It's a commonplace - at least to me - that you can learn a lot about economics from watching TV as long as you avoid news and current affairs programmes. This is true of Corrie, where Rob's efforts to defraud Carla - or, as I think of her, the future Mrs Dillow - have highlighted some important principles.
One is the danger of principal-agent failure. When Rob heard that Carla wanted to sell Underworld, he fiddled the accounts to give the impression that the business was of little value, thus making it possible for him to buy it.
Such behaviour is widespread. In a famous paper, Simon Johnson and colleagues showed how "tunnelling" - the transfer of corporate assets from small shareholders to controlling ones - can be "substantial." And as Eric Falkenstein has said, a big danger with banks having complex portfolios is that traders might sell them cheaply to others, to build up favours. Money flows from the powerless and uninformed to the powerful and informed.
However, Rob (whos name represents another victory for nominative determinism) did not set out to defraud Carla. For months, he worked well for her. This highlights a principle discussed by Robert Cialdini - the power of reciprocity. Initially, Rob was grateful to Carla for giving him the job, and he repaid her by getting new customers. It was only when he saw this reciprocity break down that he became dishonest.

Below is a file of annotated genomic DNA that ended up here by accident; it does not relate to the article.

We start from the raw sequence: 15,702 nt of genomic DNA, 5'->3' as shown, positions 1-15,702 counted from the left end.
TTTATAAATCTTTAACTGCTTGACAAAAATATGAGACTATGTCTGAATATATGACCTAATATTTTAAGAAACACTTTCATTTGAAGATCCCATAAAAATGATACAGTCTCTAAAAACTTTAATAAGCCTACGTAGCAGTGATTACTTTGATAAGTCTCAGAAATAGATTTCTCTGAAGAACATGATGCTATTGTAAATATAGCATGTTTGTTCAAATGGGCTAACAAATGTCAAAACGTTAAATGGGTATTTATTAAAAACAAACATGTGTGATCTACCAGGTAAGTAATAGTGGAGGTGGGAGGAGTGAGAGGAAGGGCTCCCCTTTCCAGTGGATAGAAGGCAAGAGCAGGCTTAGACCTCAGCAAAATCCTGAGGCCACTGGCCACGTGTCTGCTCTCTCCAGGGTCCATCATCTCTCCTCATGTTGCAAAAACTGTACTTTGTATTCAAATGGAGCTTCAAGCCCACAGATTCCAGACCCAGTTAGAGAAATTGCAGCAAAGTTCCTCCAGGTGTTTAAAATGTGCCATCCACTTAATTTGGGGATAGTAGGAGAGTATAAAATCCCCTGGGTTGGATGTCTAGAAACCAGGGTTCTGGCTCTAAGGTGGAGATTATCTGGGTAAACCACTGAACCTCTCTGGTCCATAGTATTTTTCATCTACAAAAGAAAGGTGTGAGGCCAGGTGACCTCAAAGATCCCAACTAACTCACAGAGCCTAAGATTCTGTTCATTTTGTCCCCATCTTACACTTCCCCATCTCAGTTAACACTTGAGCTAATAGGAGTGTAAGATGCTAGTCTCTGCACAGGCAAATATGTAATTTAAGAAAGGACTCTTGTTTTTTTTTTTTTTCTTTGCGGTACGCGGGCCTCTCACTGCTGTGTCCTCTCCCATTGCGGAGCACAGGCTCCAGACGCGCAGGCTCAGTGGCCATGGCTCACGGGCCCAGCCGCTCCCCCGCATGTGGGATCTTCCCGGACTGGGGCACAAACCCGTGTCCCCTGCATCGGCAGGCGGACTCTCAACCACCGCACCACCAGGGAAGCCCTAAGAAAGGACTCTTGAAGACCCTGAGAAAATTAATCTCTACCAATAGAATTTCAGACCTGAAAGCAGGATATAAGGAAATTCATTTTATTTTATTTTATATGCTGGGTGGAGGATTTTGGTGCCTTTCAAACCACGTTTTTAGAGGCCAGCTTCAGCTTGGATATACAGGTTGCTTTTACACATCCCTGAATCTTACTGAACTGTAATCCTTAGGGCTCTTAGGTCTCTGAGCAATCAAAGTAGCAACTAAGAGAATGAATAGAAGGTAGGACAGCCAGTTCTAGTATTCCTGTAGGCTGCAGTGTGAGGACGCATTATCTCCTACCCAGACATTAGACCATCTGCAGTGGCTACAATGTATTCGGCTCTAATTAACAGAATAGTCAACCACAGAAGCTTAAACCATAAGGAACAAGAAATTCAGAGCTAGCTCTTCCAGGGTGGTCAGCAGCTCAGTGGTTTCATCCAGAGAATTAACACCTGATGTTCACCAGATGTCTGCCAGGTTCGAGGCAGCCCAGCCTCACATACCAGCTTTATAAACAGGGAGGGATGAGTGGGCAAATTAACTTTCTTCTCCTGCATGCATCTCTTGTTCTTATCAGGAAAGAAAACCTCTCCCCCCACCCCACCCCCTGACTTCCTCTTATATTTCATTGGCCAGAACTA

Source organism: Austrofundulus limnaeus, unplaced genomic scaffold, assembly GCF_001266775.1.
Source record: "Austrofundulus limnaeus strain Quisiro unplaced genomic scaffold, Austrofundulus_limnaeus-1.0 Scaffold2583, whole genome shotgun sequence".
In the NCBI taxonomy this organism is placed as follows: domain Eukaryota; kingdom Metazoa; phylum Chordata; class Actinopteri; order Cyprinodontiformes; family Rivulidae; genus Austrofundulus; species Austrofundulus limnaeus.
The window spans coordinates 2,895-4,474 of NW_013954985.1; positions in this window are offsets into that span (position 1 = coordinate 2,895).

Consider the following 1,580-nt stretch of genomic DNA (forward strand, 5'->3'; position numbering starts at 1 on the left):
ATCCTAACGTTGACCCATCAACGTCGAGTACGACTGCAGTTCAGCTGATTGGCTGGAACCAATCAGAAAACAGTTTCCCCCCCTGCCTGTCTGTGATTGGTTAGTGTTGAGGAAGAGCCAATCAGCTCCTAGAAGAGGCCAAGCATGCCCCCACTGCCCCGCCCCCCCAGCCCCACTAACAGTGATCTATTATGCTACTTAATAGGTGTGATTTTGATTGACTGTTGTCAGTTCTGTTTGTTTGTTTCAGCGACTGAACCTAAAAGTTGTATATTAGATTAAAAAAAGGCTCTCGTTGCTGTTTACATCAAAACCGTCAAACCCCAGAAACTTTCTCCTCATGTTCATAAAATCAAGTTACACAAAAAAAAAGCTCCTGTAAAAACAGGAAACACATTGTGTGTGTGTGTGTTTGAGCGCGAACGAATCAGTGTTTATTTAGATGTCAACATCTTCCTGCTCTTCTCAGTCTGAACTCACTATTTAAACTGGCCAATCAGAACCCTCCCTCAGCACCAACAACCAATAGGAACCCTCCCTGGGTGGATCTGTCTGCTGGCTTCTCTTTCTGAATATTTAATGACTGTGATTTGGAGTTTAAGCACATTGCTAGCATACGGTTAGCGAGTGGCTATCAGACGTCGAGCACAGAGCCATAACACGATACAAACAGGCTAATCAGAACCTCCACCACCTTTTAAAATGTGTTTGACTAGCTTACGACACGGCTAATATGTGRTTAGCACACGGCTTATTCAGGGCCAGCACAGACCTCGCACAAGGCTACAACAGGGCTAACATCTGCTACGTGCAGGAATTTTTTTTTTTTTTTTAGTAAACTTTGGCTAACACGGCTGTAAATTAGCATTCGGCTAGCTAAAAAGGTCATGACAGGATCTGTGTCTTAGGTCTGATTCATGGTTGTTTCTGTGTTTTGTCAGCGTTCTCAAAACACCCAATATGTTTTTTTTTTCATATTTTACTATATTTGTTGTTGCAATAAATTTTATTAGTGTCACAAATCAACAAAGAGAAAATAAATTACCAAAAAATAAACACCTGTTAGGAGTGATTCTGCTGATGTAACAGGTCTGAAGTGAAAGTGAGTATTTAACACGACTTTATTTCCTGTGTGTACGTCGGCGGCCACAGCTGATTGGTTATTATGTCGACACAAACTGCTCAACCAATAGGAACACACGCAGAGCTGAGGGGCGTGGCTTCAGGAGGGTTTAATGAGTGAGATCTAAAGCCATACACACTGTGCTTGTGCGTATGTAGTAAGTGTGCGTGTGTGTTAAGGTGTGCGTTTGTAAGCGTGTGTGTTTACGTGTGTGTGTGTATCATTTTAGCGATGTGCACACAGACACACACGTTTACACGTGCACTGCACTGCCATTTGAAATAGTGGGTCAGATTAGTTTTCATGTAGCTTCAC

Herein lies a big reason why people who have power over corporate assets - such as bosses or bank traders - are well-paid. Paying someone millions of pounds isn't necessary to elicit great effort. But it is necessary to buy the goodwill that stops them thieving.
Thirdly, consider Rob's response when he was caught (8'30" in). He says he "was the only person interested in keeping this place going, ultimately saving everybody's job" and that he was "a loyal lieutenant who kept this place afloat." This is not false, but it's an example of what Dan Ariely calls "cognitive flexibility". We tell ourselves stories, he says, which justify even obvious wrongdoing:
Our sense of our own morality is connected to the amount of cheating we fell comfortable with. Essentially, we cheat up to the level that allows us to retain our self-image as reasonably honest individuals. (The (Honest) Truth about Dishonesty, p23)
In these ways, Rob is an exemplar of the new homo economicus.